John C. Flippen Jr. & John Sartory, Petroleum Capital and Real Estate LLC
So, your company is interested in buying a competing chain of gasoline service stations and convenience stores, dealer supply-only or commercial agreements, and/or you are considering building several new-to-industry sites.
There is a saying, "We don’t know what we don’t know" and in the case of financing growth opportunities, that is true for the owners of many midsized and small, privately held petroleum distributors that have not been active in the mergers and acquisitions (M&A) marketplace or added new-to-industry sites to their network for a number of years.
This statement applies not because an owner and/or his or her senior staff do not include many extremely smart and talented managers. Rather, in many midsized or small companies, the senior management team is primarily focused on the day-to-day operation of the company. They simply do not have the time to keep up on what’s happening in the M&A and capital markets.
Before any operator decides to launch any new or major growth initiative, there are several key financing issues your senior management team (CEO, chief financial officer, controller, etc.) may want to consider.
How many different funding scenarios should our company review to determine its best return on investment (ROI)?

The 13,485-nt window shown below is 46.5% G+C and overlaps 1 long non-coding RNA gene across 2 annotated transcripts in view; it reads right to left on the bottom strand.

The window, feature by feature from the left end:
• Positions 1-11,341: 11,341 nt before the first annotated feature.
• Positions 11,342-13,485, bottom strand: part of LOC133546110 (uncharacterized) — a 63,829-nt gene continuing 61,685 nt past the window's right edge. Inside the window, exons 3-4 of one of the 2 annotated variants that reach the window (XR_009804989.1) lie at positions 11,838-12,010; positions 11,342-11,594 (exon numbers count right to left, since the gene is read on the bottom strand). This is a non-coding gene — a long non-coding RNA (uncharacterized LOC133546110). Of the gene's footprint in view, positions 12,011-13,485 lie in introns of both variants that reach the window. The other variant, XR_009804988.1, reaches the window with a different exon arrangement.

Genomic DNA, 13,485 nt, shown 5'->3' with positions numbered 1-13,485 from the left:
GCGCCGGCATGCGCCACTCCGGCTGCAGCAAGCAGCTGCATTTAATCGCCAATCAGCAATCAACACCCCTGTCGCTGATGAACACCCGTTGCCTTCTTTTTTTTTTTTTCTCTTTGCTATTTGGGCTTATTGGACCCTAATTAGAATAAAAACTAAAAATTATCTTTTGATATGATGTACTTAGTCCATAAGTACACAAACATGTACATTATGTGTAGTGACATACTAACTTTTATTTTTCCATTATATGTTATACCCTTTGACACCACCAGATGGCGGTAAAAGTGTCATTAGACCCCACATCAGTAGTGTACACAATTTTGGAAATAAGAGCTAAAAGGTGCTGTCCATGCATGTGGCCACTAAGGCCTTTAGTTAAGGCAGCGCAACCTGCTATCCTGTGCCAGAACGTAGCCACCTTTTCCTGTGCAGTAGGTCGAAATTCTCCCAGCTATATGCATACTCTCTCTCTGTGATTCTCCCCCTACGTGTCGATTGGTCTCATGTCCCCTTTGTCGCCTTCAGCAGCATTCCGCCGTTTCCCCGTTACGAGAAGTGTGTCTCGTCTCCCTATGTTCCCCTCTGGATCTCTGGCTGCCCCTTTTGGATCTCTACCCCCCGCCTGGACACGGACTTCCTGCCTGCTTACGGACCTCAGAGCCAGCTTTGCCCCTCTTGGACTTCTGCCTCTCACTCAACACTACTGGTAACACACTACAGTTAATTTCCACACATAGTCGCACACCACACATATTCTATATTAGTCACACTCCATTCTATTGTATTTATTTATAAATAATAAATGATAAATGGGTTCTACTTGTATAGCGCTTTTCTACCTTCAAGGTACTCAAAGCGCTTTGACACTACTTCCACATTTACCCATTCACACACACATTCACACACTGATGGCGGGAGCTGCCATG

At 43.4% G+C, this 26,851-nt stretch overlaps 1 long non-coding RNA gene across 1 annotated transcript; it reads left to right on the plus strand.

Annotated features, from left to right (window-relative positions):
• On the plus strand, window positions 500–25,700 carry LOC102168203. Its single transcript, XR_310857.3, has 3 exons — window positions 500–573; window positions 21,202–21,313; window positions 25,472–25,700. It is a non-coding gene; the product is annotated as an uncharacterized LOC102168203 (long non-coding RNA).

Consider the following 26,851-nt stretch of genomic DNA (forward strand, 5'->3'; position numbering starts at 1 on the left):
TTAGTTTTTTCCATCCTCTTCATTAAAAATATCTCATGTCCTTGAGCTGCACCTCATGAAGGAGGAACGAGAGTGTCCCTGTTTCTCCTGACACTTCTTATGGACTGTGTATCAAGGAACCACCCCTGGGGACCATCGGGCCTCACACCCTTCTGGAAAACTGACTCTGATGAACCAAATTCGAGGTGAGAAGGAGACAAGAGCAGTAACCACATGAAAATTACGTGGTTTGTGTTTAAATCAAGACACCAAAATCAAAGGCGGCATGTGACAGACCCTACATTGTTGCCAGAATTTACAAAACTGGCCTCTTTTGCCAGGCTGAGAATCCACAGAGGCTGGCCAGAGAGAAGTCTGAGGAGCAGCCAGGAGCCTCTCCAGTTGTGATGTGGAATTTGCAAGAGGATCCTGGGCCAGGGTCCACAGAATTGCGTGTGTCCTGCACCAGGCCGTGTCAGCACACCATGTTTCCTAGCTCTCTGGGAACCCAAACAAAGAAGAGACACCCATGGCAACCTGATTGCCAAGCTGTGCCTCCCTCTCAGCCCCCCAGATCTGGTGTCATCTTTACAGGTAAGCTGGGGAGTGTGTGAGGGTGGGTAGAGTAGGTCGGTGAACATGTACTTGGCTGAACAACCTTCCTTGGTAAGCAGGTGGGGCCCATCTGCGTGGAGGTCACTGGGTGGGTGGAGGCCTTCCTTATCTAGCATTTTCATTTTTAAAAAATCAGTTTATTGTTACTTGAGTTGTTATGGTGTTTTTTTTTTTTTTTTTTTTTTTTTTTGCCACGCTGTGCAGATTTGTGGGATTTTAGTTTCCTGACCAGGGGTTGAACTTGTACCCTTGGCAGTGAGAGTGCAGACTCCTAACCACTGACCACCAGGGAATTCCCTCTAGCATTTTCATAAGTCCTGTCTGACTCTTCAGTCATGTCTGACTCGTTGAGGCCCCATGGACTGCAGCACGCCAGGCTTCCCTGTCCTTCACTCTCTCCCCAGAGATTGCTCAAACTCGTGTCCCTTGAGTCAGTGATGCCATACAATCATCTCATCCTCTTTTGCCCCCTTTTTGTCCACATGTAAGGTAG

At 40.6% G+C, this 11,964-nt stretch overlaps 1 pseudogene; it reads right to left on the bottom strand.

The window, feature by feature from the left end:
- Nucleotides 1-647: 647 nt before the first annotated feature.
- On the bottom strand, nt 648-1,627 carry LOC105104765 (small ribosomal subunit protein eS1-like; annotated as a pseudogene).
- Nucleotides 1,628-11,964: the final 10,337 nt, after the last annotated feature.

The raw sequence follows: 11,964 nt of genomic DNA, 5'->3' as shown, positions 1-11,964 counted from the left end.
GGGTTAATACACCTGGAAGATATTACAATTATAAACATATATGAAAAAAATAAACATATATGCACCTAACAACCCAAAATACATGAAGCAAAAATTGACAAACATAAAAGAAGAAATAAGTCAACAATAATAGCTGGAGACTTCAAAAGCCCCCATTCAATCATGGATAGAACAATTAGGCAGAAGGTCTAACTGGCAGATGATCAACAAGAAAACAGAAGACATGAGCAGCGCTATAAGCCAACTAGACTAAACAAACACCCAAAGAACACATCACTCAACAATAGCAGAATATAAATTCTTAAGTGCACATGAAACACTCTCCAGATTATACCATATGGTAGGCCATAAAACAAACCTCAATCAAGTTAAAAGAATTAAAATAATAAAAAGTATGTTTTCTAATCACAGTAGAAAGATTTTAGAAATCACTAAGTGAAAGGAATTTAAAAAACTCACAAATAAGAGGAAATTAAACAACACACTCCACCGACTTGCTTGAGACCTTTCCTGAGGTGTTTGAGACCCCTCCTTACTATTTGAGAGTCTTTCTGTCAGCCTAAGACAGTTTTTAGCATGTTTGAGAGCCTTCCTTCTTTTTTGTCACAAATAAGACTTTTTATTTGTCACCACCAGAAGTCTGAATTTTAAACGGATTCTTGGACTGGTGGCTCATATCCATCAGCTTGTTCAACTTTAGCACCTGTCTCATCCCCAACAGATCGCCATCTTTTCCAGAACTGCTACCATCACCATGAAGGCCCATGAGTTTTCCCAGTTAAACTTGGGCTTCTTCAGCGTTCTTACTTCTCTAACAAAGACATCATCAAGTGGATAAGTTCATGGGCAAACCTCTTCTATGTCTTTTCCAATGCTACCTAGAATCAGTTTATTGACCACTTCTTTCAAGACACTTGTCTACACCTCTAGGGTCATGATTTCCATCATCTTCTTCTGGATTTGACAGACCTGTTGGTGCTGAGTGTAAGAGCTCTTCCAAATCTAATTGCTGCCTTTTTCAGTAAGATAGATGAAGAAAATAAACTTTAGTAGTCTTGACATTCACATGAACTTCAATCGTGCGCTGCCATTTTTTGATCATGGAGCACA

Has our company been tethered to only one senior lender for many years and can that source of capital really meet the company’s current capital needs?
Does setting up a separate special purpose corporate entity to facilitate the proposed acquisition free up existing cash flow and increase our current and future funding options?
Will alternative financing actually increase our company’s ROI and allow us to expand more quickly and with less equity?
What type of market feasibility study should our firm complete before committing capital to a new-to-industry location?
Does my senior management team have the time and expertise to procure and analyze the various funding options available in the marketplace?
SENIOR SECURED FINANCING
Our firm focuses on helping operators analyze the various viable funding options available in the marketplace that can be used to fund any growth initiative that complements a company’s long-term strategic objectives. Listed below are several key issues that our firm normally reviews with each client when the final acquisition capital structure will ultimately involve some kind of senior secured financing.